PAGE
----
"From my youth I have suffered and been close to death;
I have borne your terrors and am in despair.
Your wrath has swept over me;
your terrors have destroyed me.
All day long they surround me like a flood;
they have completely engulfed me.
You have taken from me friend and neighbor—
darkness is my closest friend."
What does that sound like to you? If you’ve never heard it before, you might think it’s an angsty poem written by a teenager who wears all black all the time, but it actually comes from the Bible. More specifically, it comes from the book of Psalms, the Old Testament prayer book that many Christians and Jews today still draw from for their daily prayers. These are the last four verses of Psalm 88, and they contain a very valuable lesson about our spiritual lives.
A Different Psalm
I remember when I first encountered these words. I was shocked. I knew that the psalms covered all sorts of topics and situations, and I even knew that many of them were called psalms of lament because they're all about lamenting the bad things their authors were going through. Nevertheless, I was still surprised the first time I read Psalm 88. Even though it shares some characteristics with other psalms, there’s something very different about it too. To see what I mean, take a look at the endings of a few other psalms of lament:
"But I trust in your unfailing love;
my heart rejoices in your salvation.
I will sing the Lord’s praise,
for he has been good to me." (Psalm 13:5-6)
"But there they are, overwhelmed with dread,
for God is present in the company of the righteous.
You evildoers frustrate the plans of the poor,
but the Lord is their refuge.
Oh, that salvation for Israel would come out of Zion!
When the Lord restores his people,
let Jacob rejoice and Israel be glad!" (Psalm 14:5-7)
If you didn't know any better, you wouldn't even know that these quotes come from psalms of lament. They end on happy, hopeful notes. Even though their authors were going through some pretty rough times, they still expressed hope and joy in their prayer. They believed that God was going to vindicate them, and they let their optimism be known.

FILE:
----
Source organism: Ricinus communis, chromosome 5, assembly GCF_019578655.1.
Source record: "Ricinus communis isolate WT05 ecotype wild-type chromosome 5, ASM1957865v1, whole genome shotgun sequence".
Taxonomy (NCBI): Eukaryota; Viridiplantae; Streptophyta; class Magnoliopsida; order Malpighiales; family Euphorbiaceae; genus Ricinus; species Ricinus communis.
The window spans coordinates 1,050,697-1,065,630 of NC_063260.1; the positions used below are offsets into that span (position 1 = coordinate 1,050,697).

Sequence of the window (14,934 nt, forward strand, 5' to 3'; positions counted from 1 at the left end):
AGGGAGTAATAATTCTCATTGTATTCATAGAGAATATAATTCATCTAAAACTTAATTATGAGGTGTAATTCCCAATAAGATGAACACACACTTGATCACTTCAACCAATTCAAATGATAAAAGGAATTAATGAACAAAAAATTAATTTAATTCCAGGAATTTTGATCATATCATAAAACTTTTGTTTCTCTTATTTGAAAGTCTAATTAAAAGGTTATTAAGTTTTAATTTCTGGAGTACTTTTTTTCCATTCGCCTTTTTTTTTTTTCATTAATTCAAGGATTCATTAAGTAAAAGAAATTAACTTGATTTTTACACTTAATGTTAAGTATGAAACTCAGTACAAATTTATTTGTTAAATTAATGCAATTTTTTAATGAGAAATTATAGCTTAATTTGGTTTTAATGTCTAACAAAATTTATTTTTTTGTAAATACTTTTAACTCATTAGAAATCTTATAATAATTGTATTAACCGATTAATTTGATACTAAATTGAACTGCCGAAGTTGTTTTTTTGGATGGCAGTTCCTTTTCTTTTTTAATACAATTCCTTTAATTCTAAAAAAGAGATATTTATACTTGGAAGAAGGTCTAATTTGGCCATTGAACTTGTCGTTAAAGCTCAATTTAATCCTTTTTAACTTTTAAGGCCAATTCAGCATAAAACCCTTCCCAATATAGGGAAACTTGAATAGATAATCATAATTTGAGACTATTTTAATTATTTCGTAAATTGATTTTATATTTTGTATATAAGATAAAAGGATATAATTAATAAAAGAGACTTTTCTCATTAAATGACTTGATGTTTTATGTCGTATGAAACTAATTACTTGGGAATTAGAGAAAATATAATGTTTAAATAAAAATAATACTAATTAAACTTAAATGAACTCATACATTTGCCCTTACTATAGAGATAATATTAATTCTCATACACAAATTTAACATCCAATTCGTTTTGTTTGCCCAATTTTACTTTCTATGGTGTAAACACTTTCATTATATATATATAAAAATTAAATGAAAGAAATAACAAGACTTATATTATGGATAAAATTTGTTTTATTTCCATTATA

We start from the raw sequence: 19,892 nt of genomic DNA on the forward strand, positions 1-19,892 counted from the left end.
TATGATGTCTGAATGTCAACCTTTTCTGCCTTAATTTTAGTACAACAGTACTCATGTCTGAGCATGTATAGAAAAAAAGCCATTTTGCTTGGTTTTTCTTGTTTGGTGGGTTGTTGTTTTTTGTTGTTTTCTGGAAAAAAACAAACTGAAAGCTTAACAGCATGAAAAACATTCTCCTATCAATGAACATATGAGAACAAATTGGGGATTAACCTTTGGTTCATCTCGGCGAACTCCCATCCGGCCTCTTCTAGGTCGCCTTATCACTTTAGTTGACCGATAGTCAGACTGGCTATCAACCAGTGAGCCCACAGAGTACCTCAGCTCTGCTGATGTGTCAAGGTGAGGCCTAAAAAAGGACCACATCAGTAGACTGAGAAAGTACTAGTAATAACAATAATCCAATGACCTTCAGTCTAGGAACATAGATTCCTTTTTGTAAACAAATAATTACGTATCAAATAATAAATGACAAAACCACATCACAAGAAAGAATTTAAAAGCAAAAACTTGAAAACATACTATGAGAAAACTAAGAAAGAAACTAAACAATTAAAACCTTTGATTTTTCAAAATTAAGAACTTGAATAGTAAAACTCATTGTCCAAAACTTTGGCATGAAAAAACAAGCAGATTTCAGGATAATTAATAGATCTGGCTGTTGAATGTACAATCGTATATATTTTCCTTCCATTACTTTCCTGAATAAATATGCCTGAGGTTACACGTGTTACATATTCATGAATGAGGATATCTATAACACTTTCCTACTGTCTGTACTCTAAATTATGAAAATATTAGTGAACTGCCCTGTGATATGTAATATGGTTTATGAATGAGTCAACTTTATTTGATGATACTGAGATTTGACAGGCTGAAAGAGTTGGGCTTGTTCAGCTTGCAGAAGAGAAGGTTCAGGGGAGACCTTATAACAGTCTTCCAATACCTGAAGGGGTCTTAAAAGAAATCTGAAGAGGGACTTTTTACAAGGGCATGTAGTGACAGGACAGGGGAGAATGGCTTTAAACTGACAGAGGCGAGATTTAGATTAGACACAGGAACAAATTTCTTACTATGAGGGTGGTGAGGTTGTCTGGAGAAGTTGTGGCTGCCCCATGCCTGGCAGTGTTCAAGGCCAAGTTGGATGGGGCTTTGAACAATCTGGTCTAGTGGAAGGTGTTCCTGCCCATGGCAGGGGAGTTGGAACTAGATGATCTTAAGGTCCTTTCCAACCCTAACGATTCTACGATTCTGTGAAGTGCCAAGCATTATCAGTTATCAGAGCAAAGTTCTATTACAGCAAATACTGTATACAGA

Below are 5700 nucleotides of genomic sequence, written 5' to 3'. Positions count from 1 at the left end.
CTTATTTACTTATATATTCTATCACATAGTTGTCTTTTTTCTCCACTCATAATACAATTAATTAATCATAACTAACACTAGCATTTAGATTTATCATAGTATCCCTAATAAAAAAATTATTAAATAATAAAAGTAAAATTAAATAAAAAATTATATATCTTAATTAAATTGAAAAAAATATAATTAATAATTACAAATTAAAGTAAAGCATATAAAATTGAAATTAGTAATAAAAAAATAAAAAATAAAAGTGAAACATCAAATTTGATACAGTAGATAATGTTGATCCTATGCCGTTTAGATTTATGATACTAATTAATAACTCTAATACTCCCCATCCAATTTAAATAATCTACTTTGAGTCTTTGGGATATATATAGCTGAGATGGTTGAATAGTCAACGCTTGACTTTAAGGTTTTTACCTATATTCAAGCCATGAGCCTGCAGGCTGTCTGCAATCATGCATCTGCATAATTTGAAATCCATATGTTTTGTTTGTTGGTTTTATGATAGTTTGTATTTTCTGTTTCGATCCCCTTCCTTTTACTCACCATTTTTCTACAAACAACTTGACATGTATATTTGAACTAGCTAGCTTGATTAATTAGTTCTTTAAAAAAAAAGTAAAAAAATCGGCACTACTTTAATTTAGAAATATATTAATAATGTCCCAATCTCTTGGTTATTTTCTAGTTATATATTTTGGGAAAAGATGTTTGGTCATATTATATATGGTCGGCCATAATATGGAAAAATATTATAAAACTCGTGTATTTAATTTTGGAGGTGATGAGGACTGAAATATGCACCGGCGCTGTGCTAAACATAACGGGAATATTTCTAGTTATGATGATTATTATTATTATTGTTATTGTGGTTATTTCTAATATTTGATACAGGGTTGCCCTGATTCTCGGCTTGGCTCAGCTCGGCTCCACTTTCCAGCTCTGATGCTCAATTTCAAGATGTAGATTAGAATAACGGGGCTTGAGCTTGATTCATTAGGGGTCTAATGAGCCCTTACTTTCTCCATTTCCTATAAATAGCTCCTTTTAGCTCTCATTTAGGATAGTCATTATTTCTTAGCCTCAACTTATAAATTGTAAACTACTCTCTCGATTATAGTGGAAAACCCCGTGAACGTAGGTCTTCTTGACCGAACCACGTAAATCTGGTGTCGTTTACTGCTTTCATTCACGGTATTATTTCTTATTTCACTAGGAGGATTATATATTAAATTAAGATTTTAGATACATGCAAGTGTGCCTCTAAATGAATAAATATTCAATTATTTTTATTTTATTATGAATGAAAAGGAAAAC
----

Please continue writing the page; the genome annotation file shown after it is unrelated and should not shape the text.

But Psalm 88 is different. It ends on a darker, much more depressing note. The author simply tells God how much he's suffering, and that’s it. He doesn't say that God is going to get him through it. He doesn't say that he believes God will vindicate him or give him victory over his enemies. Instead, he ends with quite possibly the most depressing line in all of Scripture: "darkness is my closest friend."
Being Honest With God
Admittedly, this isn’t what most of us would expect from the Bible, but like I said before, this psalm actually teaches us a very important lesson about our spiritual lives. It tells us that it's okay to be honest with God when we pray. It's okay to tell him exactly what we're feeling, no matter what that may be. We don't have to pretend to be happy when we're not. We don't have to pretend to be cheerful when everything around us seems to be going wrong.
Simply put, we don't have to sugarcoat or sanitize our emotions when we pray. Instead, we should just be honest with God. In our worst moments, we can tell him how truly helpless we feel. In our darkest hour, we can tell him just how bad things really seem. In fact, that's what he wants. By inspiring the author of Psalm 88 to write such a depressing prayer, he was signaling to us that he wants us to pray like that if that's how we really feel.
You'll often hear that Christians are supposed to be joyful, and that's true, but that doesn't mean that we can't ever be sad. That doesn't mean that we're not allowed to feel like the author of Psalm 88. We're definitely allowed to feel the way he did, and when we do, we're allowed to pray the way he did as well.